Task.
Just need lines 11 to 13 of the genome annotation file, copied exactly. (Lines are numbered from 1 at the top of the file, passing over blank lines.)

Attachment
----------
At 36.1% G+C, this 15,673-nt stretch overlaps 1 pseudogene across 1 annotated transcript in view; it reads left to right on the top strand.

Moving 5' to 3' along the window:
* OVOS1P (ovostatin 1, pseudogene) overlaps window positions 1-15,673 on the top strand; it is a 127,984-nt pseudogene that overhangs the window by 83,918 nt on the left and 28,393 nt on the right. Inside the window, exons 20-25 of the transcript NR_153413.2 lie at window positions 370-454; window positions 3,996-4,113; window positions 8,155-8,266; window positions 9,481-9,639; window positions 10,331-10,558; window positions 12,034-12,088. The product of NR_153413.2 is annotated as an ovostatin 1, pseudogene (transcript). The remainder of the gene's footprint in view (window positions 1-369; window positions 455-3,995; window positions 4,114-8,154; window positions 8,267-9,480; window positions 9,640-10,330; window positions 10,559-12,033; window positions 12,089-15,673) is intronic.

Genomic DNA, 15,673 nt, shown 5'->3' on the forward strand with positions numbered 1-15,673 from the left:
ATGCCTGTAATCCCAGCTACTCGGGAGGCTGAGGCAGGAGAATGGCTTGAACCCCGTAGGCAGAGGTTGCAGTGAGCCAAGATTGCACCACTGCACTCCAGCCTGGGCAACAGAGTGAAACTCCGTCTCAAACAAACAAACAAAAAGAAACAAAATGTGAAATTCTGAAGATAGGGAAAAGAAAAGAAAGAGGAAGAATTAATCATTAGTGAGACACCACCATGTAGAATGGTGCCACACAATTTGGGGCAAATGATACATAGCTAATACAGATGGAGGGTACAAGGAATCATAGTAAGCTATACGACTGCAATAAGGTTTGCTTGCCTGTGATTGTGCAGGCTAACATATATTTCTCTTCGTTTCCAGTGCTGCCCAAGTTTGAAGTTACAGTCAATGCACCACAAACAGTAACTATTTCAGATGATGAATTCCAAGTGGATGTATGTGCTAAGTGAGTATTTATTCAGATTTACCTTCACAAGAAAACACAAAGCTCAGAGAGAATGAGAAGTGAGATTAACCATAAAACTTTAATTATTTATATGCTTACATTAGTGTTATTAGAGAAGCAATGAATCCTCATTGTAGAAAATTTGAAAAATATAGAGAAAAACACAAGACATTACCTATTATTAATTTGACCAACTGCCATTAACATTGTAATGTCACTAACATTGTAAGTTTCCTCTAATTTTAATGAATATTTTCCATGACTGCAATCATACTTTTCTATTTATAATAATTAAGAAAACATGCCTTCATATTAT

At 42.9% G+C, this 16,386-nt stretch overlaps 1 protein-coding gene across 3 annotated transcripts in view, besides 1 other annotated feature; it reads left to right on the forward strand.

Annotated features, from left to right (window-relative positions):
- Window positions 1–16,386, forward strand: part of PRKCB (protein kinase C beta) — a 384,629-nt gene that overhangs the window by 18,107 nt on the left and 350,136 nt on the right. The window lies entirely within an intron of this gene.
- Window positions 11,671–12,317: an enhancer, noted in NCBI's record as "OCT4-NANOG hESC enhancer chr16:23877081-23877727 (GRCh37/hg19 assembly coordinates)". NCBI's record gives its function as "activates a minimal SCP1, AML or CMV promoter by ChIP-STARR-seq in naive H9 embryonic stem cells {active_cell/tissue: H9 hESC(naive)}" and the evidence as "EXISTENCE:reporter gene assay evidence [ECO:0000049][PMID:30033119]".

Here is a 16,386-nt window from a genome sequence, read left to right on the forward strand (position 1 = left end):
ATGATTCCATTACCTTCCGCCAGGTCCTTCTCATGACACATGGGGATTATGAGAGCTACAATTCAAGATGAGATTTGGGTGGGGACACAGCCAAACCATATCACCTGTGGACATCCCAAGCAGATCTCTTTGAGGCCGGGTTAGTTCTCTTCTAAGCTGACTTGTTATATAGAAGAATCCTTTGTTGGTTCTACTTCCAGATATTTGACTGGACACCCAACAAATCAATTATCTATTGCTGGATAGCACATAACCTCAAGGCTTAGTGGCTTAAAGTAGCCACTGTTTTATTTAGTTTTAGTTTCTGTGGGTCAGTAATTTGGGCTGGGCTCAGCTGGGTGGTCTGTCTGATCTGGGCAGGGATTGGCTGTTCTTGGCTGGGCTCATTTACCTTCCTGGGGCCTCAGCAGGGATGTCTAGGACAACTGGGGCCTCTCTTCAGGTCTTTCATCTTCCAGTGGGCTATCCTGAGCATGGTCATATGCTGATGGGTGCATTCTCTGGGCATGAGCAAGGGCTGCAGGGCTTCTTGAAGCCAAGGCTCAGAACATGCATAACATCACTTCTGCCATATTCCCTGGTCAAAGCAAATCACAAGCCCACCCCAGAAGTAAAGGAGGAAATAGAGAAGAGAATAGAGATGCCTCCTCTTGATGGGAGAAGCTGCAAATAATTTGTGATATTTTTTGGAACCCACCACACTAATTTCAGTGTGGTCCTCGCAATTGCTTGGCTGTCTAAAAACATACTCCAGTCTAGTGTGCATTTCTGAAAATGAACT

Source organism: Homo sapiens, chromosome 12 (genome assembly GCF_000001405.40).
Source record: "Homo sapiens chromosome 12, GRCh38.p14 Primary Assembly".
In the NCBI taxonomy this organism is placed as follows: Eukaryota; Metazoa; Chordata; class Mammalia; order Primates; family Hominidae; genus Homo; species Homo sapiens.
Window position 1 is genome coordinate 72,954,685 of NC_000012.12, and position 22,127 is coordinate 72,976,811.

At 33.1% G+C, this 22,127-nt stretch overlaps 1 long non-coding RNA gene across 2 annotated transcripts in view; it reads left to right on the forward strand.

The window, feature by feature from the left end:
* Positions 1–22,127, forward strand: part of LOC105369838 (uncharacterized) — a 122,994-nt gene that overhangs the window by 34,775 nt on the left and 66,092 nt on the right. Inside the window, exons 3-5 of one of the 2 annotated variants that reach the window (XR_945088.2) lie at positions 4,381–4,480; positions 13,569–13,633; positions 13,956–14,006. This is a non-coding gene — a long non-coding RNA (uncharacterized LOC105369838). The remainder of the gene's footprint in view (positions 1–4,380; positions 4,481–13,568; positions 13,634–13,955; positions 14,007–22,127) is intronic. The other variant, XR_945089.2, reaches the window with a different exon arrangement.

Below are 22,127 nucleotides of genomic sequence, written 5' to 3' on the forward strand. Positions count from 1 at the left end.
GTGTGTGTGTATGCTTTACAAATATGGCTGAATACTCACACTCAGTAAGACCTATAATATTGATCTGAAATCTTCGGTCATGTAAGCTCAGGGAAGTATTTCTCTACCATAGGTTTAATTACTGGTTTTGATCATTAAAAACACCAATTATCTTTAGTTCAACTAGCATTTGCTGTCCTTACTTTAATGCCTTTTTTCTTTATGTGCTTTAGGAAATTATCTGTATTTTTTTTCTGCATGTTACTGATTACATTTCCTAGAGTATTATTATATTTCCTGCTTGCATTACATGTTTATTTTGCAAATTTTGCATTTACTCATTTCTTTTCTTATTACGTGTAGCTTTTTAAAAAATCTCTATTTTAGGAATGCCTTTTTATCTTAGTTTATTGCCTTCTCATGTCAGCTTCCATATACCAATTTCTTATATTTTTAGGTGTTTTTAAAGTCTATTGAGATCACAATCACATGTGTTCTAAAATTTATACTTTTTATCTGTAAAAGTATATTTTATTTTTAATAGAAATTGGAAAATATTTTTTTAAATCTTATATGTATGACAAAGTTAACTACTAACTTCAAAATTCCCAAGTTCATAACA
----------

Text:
ATGATTCCATTACCTTCCGCCAGGTCCTTCTCATGACACATGGGGATTATGAGAGCTACAATTCAAGATGAGATTTGGGTGGGGACACAGCCAAACCATATCACCTGTGGACATCCCAAGCAGATCTCTTTGAGGCCGGGTTAGTTCTCTTCTAAGCTGACTTGTTATATAGAAGAATCCTTTGTTGGTTCTACTTCCAGATATTTGACTGGACACCCAACAAATCAATTATCTATTGCTGGATAGCACATAACCTCAAGGCTTAGTGGCTTAAAGTAGCCACTGTTTTATTTAGTTTTAGTTTCTGTGGGTCAGTAATTTGGGCTGGGCTCAGCTGGGTGGTCTGTCTGATCTGGGCAGGGATTGGCTGTTCTTGGCTGGGCTCATTTACCTTCCTGGGGCCTCAGCAGGGATGTCTAGGACAACTGGGGCCTCTCTTCAGGTCTTTCATCTTCCAGTGGGCTATCCTGAGCATGGTCATATGCTGATGGGTGCATTCTCTGGGCATGAGCAAGGGCTGCAGGGCTTCTTGAAGCCAAGGCTCAGAACATGCATAACATCACTTCTGCCATATTCCCTGGTCAAAGCAAATCACAAGCCCACCCCAGAAGTAAAGGAGGAAATAGAGAAGAGAATAGAGATGCCTCCTCTTGATGGGAGAAGCTGCAAATAATTTGTGATATTTTTTGGAACCCACCACACTAATTTCAGTGTGGTCCTCGCAATTGCTTGGCTGTCTAAAAACATACTCCAGTCTAGTGTGCATTTCTGAAAATGAACT

Source organism: Homo sapiens, chromosome 12 (genome assembly GCF_000001405.40).
Source record: "Homo sapiens chromosome 12, GRCh38.p14 Primary Assembly".